The state House has given initial approval to a program to track prescription drugs, but the Republican majority is split on the issue.

Representative Holly Rehder (photo courtesy; Tim Bommel, Missouri House Communications)

Representative Holly Rehder (photo courtesy; Tim Bommel, Missouri House Communications)

The bill is aimed at fighting prescription drug abuse by tracking the filling of prescriptions to catch people getting more of a drug than they need to sell it or feed an addiction.

House debate on the bill was delayed for weeks because of opposition in the Republican party, including from Representative Keith Frederick (R-Rolla), who says it doesn’t matter that Missouri is the only state without such a program.

“It’s still a rampant problem in all the other states that have it. It’s not like we’re saying Missouri is standing out as the major leader,” said Frederick. “If you look at the stats we’re in the middle of the pack. We should be number one in drug abuse because we don’t have a [prescription drug monitoring program] if the PDMP was really going to do any good, which it doesn’t.”

Bill sponsor, Representative Holly Rehder (R-Sikeston) said some states don’t rank higher because their programs are still ramping up. She suggested Frederick’s argument would be to say the legislature doesn’t care about its constituents because Missouri doesn’t rank worst in prescription drug abuse.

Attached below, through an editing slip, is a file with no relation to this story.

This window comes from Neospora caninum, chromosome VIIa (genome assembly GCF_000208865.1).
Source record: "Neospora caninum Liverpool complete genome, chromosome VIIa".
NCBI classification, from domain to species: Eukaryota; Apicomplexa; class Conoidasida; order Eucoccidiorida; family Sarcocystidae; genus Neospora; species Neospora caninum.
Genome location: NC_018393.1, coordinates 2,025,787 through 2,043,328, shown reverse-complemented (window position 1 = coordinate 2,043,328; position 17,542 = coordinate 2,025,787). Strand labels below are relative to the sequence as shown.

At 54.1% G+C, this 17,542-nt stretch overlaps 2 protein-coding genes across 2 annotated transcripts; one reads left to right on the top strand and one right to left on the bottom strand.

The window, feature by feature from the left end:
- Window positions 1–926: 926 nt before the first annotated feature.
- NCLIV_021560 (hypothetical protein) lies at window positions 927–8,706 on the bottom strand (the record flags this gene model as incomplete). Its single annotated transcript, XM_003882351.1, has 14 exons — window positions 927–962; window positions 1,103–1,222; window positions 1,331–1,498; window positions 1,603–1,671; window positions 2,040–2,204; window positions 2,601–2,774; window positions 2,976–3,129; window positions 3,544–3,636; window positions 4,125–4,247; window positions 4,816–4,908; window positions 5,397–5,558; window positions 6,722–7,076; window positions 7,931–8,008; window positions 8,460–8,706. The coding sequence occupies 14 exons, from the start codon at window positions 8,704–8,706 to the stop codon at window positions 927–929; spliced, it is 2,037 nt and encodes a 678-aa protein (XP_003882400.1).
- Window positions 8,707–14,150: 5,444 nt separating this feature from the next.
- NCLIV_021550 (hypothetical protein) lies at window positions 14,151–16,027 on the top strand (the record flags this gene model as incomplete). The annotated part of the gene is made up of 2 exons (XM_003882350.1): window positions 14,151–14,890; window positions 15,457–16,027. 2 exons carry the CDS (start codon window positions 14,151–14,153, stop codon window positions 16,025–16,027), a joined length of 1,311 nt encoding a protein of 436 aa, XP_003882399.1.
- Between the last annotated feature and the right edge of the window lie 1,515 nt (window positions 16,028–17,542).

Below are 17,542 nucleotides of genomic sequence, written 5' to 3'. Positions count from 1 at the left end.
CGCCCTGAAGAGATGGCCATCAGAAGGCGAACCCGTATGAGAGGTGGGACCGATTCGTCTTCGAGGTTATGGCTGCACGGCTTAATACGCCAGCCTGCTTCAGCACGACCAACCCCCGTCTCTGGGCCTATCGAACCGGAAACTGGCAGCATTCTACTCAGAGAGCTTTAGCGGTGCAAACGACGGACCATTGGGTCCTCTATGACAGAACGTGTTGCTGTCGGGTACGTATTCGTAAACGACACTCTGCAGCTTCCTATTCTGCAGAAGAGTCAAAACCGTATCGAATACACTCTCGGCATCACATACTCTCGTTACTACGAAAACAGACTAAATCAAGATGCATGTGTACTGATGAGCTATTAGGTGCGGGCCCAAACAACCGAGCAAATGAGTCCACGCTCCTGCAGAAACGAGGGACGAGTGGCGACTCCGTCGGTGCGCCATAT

“So we don’t care. We’re not going to have the 41-percent decreases in overdose because we’re not the worst, so we’re not going to do anything about it right now,” said Rehder. “It’s absolutely ridiculous.”

Representative Jay Barnes (R-Jefferson City) said the program would violate Missourians’ rights, and not just because of concern the program could be hacked into and medical records could be accessed.

“The offensiveness in the bill is not that the information might get out from the PDMP list,” said Barnes. “It is that it has been disclosed to a third-party without the consent of an innocent Missourian.”

Representative Genise Montecillo (D-St. Louis) said legislators shouldn’t be afraid of the bill creating a new database.

“Our biggest fear should be the amount of people that we’re losing and the amount of suffering that citizens across our state are suffering because we don’t do this,” said Montecillo.

The House gave initial approval to the bill 91-68, with 62 of those no votes coming from Rehder’s fellow Republicans.
Another favorable vote would send the bill to the Senate where it has faced opposition in the past.